top of page
  • Writer's pictureSanja Nivesjö and Jade Munslow Ong

Research Trip to South Africa July-September 2022

Updated: Nov 16, 2023

In this blog post, Sanja Nivesjö and Jade Munslow Ong discuss their recent research trip to South Africa. Cape Town 14th – 23rd July: All That Is Buried

On the first leg of the trip, we were joined in Cape Town by colleagues Maire Tracey, Simon Stanton-Sharma and Matthew Whittle (Kent), where we made the film, All That Is Buried. The film explores South African creativity today and you can read our blogpost about it here.

The film will be screened as part of the Being Human Festival 2022 (17:30-19:00 Friday 11th November) and you can book free tickets here. Makhanda 23rd July-13th August: Amazwi South African Museum of National Literature

Bidding farewell to Maire and Simon, we then travelled with Matt to Makhanda (Grahamstown) to conduct research in the archives held at Amazwi South African Museum of Literature. Amazwi is hosted in a beautiful building that pays homage to some of South Africa’s most influential writers.

The Museum is a repository for manuscripts, letters and artefacts relating to literature in all of South Africa’s languages, and features exhibitions on South African literary history, some of which can be seen online. A new exhibit on 'Literary Legends' represents Amazwi's commitment to collecting literature in indigenous languages, starting with isiXhosa.

The museum is also currently hosting an adaptation of an earlier exhibition dedicated to Nobel Prize winner J.M. Coetzee entitled Scenes from the South. The original exhibition of key Coetzee papers and artefacts opened on Coetzee's 80th birthday in February 2020, displaying mainly materials held by the Harry Ransom Centre in Austin, Texas. It was then due to travel to York and Austin but this was cancelled due to covid, and moved online as part of the National Arts Festival. Following the end of the period of lockdown in South Africa, the Amazwi holdings relating to Coetzee were then reinstalled for the adapted exhibition now on display.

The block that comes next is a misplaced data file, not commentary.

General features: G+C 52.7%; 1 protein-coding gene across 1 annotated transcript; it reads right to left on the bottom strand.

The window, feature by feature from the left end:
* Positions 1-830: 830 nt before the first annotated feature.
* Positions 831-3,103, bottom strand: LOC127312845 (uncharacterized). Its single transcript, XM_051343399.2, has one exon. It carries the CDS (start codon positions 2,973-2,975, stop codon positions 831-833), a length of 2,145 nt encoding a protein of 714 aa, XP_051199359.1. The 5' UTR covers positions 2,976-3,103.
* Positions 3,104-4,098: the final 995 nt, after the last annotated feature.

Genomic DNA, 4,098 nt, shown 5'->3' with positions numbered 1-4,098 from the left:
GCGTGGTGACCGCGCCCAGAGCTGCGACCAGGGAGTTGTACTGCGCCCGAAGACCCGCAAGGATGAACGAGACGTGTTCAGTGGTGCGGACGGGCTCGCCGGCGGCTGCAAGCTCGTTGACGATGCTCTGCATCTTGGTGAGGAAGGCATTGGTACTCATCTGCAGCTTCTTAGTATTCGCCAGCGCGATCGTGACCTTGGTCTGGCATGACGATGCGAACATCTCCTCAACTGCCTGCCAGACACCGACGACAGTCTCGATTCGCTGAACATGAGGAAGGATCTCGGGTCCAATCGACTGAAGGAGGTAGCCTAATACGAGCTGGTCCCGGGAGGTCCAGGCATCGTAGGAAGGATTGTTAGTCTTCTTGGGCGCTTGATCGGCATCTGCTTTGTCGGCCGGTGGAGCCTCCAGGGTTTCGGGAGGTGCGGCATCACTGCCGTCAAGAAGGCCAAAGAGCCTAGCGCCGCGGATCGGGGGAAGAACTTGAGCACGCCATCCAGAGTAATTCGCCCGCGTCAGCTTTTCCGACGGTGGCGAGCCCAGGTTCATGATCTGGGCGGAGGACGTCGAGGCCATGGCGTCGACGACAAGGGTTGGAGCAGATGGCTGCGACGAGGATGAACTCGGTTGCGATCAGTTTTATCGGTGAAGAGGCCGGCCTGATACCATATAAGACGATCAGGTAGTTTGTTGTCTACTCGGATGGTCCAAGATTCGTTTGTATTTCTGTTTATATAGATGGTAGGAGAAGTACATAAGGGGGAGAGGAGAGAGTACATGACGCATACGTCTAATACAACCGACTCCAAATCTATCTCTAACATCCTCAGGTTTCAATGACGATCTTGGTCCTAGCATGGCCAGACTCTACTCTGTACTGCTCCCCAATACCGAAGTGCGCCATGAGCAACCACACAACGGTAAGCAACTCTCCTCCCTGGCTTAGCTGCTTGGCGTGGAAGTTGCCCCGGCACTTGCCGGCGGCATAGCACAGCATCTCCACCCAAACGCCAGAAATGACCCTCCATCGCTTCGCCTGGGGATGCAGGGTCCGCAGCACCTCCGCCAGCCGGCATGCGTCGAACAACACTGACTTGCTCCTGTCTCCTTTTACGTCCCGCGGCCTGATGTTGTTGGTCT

At Amazwi we were very lucky to have the advice and support of Marike Beyers and Andrew Martin, who helped us to hunt for materials relating to early twentieth-century South African authors. Thanks to their efforts, we were able to dig among letters, manuscripts, reviews, photographs, and scholarly materials about William Plomer, Roy Campbell, Laurens van der Post, Sol. T. Plaatje, Douglas Blackburn, Peter Abrahams, Bessie Head and Perceval Gibbon.


Looking at the museum’s holdings on Douglas Blackburn, many of which stem from Stephen Gray’s research notes, I learnt about his long and very storied career. My interest in him stems from his 1915 novel Love Muti about an interracial romantic relationship; a rare book that would benefit from being reissued so that is could become accessible to more readers. Blackburn is, however, most famous for his novel about a Transvaal official, Prinsloo of Prinsloodorp, but he wrote books on such disparate topics as forgery detection and the secret service in South Africa.

Apart from writing books and novels, he had a highly varied career and life where he was involved in a telepathy scam, bred rabbits, was a forgery expert, worked for the Griqua chief ‘Mfaslin, wrote for and edited numerous newspapers, was charged multiple times with libel and even with assault, was shot in the battle of Pieters Hill in 1900, and even he had to write in multiple times to newspapers to dispute his own death:

As this is the third time the South African Press has killed me, I am about used to reading my own obituary, and I do not know that I would have ventured to dispel the fond illusion, but for the fact that the report is a serious slur on the Loteni district, for within the memory of the oldest inhabitant no white man has ever died there. […] No hint of death has entered this happy region until your paragraph arrived. [1]